You are not who you were, and you are not who you're going to be.
One of the toughest things we deal with as people is change. Very few of us handle it well and even fewer enjoy it, but it is part of all our lives. Change is just as tough, if not more, in an organization. Change is sometimes self initiated but just as often it is required due to outside forces beyond our control. This begs the question, How does a brand change? or Should a brand change? This is not an easy answer and we'll need to set the ground work for why it's not so easy.
Your brand is the collective perception of who you are as an organization. This means that you need to decide if it's the perception you want to change or if your identity is changing. Both situations are valid and we've written about perceptions a few times as well. For this article I want to focus on the issue of a changing identity first and move on to self initiated change to move your brand toward one that matters.
Who are you?
This is not the easiest question to answer. For a person it's the collection of personality traits, and upbringing. It's often referred to as Nature and Nurture. For organizations it becomes a lot more complicated. There are goals/vision of the leadership, the capabilities of the employees and the expectations of all stake and/or stock holders. For this article we'll assume you have all that figured out and you're doing a stellar job of communicating who you are and your Brand (public perception) is on track with who you are. What do you do if who you are is not who you want to be? Maybe you aspire to be a brand that truly matters and do things of significance. These are things beyond just making a profit. Good for you. You're embarking on a tough journey that will require many tough decisions.
First, and I think importantly you need to realize that you're in the minority. You may even be breaking new ground for your industry. Start by developing a brand brief of who you are today. A brand brief summarizes the qualities that make your organization who it is. It includes vision statements, values, and characteristics. Next write another brand brief for who you want to be. Imagine that you've reached your goal what does that organization look like. Be sure to include the fact that you're brave enough to become a brand that matters in this process. Again, you are now in the minority and that bravery is a part of your new identity.
Understanding the Scope
If your organization is going to change it has to deliver consistent experiences that perpetuate that change. You'll need to meticulously define all the experiences and communications that your new organization will deliver. This includes things like:
This list will be different for every organization and should be more than just a list. Define the new characteristics of these items. Be thorough and dream big, but also be truthful with yourselves. If what you want to become isn't realistic whether it be cost prohibitive or you don't think your people will be able to live up to the challenge or whatever it may be, don't lie to yourself. If you try to be something your not/not capable of it will negatively impact the perception of your organization.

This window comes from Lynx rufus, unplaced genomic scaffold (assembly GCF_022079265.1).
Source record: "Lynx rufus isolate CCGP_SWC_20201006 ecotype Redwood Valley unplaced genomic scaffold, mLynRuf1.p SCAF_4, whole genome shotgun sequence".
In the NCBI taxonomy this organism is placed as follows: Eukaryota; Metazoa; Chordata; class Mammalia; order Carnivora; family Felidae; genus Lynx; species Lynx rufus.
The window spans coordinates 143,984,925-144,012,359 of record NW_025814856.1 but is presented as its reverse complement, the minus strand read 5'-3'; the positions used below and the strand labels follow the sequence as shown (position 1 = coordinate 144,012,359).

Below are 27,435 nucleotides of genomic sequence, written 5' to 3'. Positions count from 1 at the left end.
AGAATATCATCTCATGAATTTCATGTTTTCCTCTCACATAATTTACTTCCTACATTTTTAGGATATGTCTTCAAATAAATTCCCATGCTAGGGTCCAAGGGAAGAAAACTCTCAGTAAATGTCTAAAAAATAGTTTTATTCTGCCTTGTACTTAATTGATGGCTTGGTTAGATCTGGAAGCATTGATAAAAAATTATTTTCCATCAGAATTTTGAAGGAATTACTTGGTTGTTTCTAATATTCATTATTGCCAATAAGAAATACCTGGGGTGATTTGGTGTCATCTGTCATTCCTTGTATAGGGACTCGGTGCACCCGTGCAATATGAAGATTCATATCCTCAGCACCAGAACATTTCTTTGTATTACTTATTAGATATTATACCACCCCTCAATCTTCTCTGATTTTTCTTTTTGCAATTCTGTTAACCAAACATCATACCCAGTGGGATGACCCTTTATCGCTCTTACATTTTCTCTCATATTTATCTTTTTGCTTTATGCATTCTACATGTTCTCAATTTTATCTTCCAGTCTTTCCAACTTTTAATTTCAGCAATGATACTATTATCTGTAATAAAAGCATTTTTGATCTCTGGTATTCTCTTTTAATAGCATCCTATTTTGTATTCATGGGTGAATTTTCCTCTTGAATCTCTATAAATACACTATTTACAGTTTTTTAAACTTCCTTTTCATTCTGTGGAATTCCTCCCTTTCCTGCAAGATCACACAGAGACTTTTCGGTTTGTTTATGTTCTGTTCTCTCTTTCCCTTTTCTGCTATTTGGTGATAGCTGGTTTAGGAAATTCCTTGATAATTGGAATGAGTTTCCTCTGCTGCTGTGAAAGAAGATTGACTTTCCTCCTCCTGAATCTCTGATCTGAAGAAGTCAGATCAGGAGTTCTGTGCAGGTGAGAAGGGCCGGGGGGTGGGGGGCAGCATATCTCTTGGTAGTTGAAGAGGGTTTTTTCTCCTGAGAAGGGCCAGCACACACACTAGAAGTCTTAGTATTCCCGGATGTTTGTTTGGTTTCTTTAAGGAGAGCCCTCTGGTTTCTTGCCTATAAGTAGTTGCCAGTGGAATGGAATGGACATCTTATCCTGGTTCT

Backwards to go Forwards
Take each item from the list and work backwards. For example if reducing your waste by 70% is one of your new goals, list all the programs, and practices that need to be in pace to make that happen. Then think about all the things that need to change for those to happen, and then the changes that need to happen before that. Do this exercise for each item on your list all the way back to where you are today. Next put a realistic time schedule for these steps and begin moving forward.
The horse pulls the cart
Things like infrastructure and shared values/goals among your people need to be developed first. Just as with defining your identity for the first time you shouldn't start saying you're something that you honestly can't deliver yet. This is a slow process and shouldn't be rushed. Some aspects will take less time than others but remember "things take longer than they do." Don't follow the example of many of todays large brands that are constantly "re-inventing" themselves every couple years. More often than not it is just a visual change and their substance is exactly the same.
Take JC Penny (now JCP) for example. A couple years ago they released a new visual identity system for their organization and spent millions of dollars refitting their online and physical stores to reflect these visual changes. Then just a couple months ago they did it all again. It's crazy making if you ask me but obviously they didn't. Often the reason organizations engage is this behavior is because they want a new look that will hopefully improve sales, but they don't realize that people don't buy what you do but buy why you do it. JCP has brought a new look to "what" they do but my experiences there still tell me that their "why" hasn't changed a bit.
Being a brand that matters is all about they "Why." Improve you why and deliver meaningful experiences to your intended audience. Change your internal practices to get your team on board, and then when you're sure you are who you say you are, you can let others know. Remember you're making these changes because you want to things of significance, not to look good to others. If your motives are clear the recognition and desired perception will come.